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Aereo, TMSOFT, Uber Join CEA

Arlington, Va. — Aereo, TMSOFT and Uber have joined Consumer Electronics Association (CEA) as members.

CEA, which has more than 2,000 members, said all three companies have “faced challenges from entities threatened by and seeking to stifle their innovative technologies and have successfully overcome serious threats to their businesses.”

Aereo, a New York-based company, allows subscribers to watch live and recorded over-the-air TV content on Internet-connected devices. CEA said since its founding, Aereo has been sued by broadcasters to stop the company from providing its service, claiming the technology is illegal because it retransmits copyrighted programming. However, federal courts appear split on whether the service is legal.

TMSOFT publishes mobile applications for smartphones, including sleep aids (such as its White Noise app), music visualization and games. This summer, TMSOFT founder Todd Moore was targeted by the patent troll Lodsys. Moore fought back and has been an outspoken advocate for sensible patent policy.

Uber is a San Francisco start-up that developed a mobile app that connects passengers to drivers. CEA said in its statement that Uber is available in more than 35 cities and is rapidly expanding globally. However, in many cities across the U.S., Uber has been victimized by local municipalities attempting to preserve traditional transportation services. While the company continues to face threats, consumer choice and competition have generally ruled in favor of Uber.  

The businesses join CEA’s long roster of American disruptive technology members, including: personalized Internet radio service Pandora, Hopper creator Dish Network, mobile activation start-up Phone2Action, and 3D printer manufacturers MakerBot and Formlabs.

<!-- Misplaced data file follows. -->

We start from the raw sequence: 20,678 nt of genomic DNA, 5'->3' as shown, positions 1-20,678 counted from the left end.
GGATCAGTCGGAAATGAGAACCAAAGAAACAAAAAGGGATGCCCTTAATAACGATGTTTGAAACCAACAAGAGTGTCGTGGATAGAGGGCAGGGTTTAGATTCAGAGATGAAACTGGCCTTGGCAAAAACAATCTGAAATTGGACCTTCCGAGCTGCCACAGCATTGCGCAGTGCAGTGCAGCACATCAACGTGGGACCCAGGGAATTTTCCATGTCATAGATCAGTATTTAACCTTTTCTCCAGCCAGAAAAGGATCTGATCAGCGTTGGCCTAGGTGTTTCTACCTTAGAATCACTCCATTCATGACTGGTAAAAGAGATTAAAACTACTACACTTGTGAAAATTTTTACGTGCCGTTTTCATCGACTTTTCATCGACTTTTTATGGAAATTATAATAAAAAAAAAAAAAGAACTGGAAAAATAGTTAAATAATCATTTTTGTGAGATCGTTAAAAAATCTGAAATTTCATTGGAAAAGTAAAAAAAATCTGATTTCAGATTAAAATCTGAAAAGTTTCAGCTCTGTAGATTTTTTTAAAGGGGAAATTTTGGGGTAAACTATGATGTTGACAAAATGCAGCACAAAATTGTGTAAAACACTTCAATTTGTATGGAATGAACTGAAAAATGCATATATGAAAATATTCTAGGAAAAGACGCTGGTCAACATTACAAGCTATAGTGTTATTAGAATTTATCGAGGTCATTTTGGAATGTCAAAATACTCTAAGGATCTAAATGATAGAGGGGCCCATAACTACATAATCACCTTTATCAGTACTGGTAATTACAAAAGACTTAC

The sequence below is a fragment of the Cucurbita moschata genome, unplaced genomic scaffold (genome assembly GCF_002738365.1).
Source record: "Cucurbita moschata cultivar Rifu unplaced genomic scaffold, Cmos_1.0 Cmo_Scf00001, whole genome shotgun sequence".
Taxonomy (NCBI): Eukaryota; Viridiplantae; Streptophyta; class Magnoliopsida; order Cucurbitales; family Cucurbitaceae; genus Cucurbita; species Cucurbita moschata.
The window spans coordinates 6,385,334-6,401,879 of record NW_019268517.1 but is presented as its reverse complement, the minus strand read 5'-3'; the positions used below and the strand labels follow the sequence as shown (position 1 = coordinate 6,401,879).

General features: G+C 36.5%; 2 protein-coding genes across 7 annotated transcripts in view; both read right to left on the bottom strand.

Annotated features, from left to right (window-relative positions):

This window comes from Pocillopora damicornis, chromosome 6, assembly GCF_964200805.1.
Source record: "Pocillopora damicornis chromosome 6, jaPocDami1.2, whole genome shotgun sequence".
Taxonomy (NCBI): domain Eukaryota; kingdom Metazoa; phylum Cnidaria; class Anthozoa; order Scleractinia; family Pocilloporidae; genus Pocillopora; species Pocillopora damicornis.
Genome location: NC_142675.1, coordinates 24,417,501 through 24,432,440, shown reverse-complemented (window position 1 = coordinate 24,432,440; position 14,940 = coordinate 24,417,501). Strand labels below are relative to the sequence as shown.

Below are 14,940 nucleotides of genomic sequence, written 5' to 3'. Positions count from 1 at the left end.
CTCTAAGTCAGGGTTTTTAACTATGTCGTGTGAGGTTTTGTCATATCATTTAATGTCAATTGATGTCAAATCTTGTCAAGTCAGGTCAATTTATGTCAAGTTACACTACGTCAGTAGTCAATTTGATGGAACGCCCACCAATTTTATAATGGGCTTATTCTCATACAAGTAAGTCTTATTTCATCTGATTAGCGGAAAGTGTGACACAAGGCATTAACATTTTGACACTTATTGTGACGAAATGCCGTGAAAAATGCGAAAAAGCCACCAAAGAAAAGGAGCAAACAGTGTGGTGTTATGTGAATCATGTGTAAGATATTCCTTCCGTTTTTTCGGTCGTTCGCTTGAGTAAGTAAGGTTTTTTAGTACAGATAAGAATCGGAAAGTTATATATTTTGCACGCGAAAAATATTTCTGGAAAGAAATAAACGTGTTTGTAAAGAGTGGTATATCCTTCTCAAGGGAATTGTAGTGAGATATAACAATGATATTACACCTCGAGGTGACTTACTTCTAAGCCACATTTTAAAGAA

“We are excited to welcome these game-changing companies to our association,” said Gary Shapiro, president and CEO, CEA. “CEA has a long history and an excellent track record in representing the most innovative companies and technologies challenging the status quo and bringing revolutionary new choices to consumers. New technology companies have historically been targets for incumbent industries and regulators because they threaten the establishment. As history has shown again and again, disruptive innovation is essential for economic growth and for empowering consumers. More than 80 percent of our members are small businesses, and we are proud to stand with these disruptive innovators and will continue to advocate on the side of progress.”

In the past year, CEA has also opened membership to qualifying start-up companies. Start-ups that meet CEA’s criteria can access the benefits of regular CEA membership at a reduced rate of $95 per year (regular membership dues start at $850) if they use priority code CESU13.